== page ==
Horse-drawn wagons travel past the rubble of stone buildings on Market Street, after the 1906 San Francisco earthquake and fire.
A hundred years ago, much of San Francisco lay shattered, and much of the rest was ablaze. Hundreds of thousands struggled with shock and grief and the urgent business of survival. The great quake and fire are still the defining events of the city's history.
Just as Katrina's floods affected much more than the Gulf Coast, the destruction of San Francisco reverberated across the continent. In a live Talk of the Nation broadcast from San Francisco, historians and writers talk about the effects of the great quake on San Francisco, the region and the country.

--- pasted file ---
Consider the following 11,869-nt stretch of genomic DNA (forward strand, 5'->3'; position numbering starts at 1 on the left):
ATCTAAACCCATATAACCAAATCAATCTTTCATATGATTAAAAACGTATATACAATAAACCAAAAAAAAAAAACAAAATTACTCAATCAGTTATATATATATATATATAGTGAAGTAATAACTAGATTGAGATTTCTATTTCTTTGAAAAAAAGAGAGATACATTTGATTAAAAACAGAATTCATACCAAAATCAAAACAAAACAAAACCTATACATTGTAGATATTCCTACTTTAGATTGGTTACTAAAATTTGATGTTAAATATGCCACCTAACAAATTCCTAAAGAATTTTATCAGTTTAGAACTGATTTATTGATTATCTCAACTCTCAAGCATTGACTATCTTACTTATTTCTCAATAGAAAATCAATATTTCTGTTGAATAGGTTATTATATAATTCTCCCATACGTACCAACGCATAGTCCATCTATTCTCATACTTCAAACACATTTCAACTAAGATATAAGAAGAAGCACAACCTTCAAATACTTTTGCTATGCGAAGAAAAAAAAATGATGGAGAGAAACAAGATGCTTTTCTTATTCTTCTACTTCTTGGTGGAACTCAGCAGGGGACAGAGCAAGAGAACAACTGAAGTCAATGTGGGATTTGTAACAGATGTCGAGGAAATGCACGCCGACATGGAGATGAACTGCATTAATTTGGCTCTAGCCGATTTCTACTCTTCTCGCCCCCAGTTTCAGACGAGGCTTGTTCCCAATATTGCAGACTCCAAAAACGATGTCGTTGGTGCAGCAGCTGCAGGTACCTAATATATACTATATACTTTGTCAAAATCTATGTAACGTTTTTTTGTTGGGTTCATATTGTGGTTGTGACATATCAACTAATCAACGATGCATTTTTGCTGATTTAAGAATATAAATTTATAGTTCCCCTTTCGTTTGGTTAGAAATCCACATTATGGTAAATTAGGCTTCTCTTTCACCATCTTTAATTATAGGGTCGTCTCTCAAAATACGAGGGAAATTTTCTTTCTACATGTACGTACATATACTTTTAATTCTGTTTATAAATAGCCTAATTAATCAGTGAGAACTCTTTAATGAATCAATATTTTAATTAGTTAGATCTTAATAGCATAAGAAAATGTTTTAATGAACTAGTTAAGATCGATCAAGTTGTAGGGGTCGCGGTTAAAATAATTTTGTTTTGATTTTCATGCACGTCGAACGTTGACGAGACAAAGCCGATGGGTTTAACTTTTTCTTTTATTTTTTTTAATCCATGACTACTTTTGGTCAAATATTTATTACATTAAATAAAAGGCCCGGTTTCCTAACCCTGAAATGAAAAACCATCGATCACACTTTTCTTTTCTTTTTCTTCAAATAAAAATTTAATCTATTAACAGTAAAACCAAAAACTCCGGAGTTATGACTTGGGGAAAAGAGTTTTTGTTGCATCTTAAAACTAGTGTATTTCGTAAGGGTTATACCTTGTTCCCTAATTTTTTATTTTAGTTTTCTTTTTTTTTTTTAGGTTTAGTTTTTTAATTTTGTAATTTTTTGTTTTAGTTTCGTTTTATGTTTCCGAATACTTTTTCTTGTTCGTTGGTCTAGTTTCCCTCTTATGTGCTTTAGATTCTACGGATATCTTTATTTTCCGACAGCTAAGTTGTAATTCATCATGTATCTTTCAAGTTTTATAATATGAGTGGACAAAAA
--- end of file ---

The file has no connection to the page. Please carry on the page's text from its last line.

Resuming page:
Kevin Starr, professor of history at the University of Southern California; California State Librarian Emeritus; author of Americans and the California Dream, 1850-1915
Philip Fradkin, historian and author of The Great Earthquake and Firestorms of 1906: How San Francisco Nearly Destroyed Itself
Sue Lee, executive director, The Chinese Historical Society of America
Simon Winchester, author of many books. His latest is A Crack in the Edge of the World: America and the Great California Earthquake of 1906